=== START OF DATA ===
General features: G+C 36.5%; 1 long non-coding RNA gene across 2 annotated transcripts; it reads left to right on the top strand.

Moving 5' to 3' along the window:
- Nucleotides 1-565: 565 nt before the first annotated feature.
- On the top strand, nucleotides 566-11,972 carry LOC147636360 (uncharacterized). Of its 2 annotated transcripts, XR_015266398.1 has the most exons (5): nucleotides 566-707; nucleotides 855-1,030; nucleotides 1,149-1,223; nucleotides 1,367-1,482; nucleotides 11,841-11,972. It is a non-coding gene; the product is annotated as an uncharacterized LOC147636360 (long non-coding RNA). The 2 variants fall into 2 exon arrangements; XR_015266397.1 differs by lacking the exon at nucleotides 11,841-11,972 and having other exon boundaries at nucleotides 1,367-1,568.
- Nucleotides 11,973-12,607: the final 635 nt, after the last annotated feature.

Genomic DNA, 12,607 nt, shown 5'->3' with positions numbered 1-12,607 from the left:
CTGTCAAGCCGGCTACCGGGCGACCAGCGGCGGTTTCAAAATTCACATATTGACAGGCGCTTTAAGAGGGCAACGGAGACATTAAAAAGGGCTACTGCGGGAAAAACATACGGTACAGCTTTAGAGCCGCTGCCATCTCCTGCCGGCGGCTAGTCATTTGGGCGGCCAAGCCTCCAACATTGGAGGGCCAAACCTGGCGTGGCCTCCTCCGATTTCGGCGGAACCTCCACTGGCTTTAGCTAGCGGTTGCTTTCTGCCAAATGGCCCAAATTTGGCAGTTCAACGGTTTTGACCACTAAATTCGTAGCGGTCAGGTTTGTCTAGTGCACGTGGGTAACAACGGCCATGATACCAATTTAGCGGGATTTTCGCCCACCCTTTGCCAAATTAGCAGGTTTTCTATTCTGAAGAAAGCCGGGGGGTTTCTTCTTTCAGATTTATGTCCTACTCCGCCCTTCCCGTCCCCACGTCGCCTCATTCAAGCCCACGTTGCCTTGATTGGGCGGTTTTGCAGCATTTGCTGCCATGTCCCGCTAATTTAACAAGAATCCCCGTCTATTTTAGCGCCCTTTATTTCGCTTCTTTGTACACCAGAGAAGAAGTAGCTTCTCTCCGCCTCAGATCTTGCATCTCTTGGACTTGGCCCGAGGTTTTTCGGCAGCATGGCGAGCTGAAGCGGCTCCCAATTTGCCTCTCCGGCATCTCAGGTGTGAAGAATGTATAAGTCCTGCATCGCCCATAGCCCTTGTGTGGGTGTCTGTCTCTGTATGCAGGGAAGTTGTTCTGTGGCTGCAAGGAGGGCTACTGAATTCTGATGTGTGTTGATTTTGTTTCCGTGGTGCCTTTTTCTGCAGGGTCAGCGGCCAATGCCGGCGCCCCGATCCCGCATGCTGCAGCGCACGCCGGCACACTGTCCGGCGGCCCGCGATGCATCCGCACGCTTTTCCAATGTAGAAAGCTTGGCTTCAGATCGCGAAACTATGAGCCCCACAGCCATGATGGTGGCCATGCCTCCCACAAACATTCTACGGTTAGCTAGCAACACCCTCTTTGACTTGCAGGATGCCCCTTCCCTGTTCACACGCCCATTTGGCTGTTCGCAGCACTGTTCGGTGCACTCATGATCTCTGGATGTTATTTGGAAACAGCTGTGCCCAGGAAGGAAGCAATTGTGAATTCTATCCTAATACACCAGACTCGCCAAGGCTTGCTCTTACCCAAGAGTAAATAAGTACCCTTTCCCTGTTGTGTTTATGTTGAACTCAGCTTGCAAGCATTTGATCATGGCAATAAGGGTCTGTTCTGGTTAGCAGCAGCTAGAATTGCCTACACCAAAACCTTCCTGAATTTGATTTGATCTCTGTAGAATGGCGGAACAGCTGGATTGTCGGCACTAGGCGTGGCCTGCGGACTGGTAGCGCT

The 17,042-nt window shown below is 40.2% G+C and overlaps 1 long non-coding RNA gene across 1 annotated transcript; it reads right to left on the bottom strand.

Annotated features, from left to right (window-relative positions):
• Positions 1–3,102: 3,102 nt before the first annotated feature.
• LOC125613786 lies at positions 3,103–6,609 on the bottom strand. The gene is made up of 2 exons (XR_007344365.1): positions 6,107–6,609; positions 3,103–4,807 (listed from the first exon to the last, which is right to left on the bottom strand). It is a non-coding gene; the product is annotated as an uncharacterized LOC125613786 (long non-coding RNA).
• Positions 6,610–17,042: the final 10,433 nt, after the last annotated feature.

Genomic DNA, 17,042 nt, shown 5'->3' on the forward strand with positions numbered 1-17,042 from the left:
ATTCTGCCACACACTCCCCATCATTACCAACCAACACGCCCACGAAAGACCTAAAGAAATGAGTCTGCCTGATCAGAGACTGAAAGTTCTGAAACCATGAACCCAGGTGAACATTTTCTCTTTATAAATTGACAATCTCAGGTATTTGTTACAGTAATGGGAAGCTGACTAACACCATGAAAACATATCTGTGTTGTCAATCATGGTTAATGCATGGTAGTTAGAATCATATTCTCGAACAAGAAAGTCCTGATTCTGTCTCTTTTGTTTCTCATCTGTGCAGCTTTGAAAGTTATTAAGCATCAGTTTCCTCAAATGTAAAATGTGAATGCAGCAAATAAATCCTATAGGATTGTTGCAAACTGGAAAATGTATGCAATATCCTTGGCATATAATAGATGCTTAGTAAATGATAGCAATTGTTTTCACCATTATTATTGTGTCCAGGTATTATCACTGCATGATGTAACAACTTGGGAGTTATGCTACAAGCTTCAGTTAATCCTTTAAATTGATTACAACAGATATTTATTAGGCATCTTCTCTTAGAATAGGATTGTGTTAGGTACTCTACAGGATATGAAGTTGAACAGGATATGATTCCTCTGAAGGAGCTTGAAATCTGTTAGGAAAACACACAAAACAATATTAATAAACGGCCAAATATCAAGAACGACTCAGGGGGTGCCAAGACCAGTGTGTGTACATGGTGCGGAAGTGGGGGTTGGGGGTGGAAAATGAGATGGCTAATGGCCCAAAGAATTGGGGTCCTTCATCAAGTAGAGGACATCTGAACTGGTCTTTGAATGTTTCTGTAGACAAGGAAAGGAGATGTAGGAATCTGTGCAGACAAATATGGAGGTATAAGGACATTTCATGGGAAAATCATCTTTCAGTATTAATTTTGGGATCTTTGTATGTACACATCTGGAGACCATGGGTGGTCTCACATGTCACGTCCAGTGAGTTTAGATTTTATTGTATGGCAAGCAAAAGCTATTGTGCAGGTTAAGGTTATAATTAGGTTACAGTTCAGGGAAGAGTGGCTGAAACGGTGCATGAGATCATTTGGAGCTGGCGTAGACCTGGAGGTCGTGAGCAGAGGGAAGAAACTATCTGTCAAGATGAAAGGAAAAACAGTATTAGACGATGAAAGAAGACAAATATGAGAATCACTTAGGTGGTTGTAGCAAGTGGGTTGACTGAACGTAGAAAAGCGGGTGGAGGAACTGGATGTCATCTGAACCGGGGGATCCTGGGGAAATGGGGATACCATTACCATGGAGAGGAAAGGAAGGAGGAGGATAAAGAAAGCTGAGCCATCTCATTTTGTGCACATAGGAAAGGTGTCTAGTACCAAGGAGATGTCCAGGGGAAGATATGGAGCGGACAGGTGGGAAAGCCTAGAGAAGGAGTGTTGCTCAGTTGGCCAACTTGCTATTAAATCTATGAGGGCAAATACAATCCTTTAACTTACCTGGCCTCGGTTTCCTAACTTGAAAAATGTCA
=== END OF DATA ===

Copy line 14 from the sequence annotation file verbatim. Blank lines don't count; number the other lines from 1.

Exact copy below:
ATTCTGCCACACACTCCCCATCATTACCAACCAACACGCCCACGAAAGACCTAAAGAAATGAGTCTGCCTGATCAGAGACTGAAAGTTCTGAAACCATGAACCCAGGTGAACATTTTCTCTTTATAAATTGACAATCTCAGGTATTTGTTACAGTAATGGGAAGCTGACTAACACCATGAAAACATATCTGTGTTGTCAATCATGGTTAATGCATGGTAGTTAGAATCATATTCTCGAACAAGAAAGTCCTGATTCTGTCTCTTTTGTTTCTCATCTGTGCAGCTTTGAAAGTTATTAAGCATCAGTTTCCTCAAATGTAAAATGTGAATGCAGCAAATAAATCCTATAGGATTGTTGCAAACTGGAAAATGTATGCAATATCCTTGGCATATAATAGATGCTTAGTAAATGATAGCAATTGTTTTCACCATTATTATTGTGTCCAGGTATTATCACTGCATGATGTAACAACTTGGGAGTTATGCTACAAGCTTCAGTTAATCCTTTAAATTGATTACAACAGATATTTATTAGGCATCTTCTCTTAGAATAGGATTGTGTTAGGTACTCTACAGGATATGAAGTTGAACAGGATATGATTCCTCTGAAGGAGCTTGAAATCTGTTAGGAAAACACACAAAACAATATTAATAAACGGCCAAATATCAAGAACGACTCAGGGGGTGCCAAGACCAGTGTGTGTACATGGTGCGGAAGTGGGGGTTGGGGGTGGAAAATGAGATGGCTAATGGCCCAAAGAATTGGGGTCCTTCATCAAGTAGAGGACATCTGAACTGGTCTTTGAATGTTTCTGTAGACAAGGAAAGGAGATGTAGGAATCTGTGCAGACAAATATGGAGGTATAAGGACATTTCATGGGAAAATCATCTTTCAGTATTAATTTTGGGATCTTTGTATGTACACATCTGGAGACCATGGGTGGTCTCACATGTCACGTCCAGTGAGTTTAGATTTTATTGTATGGCAAGCAAAAGCTATTGTGCAGGTTAAGGTTATAATTAGGTTACAGTTCAGGGAAGAGTGGCTGAAACGGTGCATGAGATCATTTGGAGCTGGCGTAGACCTGGAGGTCGTGAGCAGAGGGAAGAAACTATCTGTCAAGATGAAAGGAAAAACAGTATTAGACGATGAAAGAAGACAAATATGAGAATCACTTAGGTGGTTGTAGCAAGTGGGTTGACTGAACGTAGAAAAGCGGGTGGAGGAACTGGATGTCATCTGAACCGGGGGATCCTGGGGAAATGGGGATACCATTACCATGGAGAGGAAAGGAAGGAGGAGGATAAAGAAAGCTGAGCCATCTCATTTTGTGCACATAGGAAAGGTGTCTAGTACCAAGGAGATGTCCAGGGGAAGATATGGAGCGGACAGGTGGGAAAGCCTAGAGAAGGAGTGTTGCTCAGTTGGCCAACTTGCTATTAAATCTATGAGGGCAAATACAATCCTTTAACTTACCTGGCCTCGGTTTCCTAACTTGAAAAATGTCA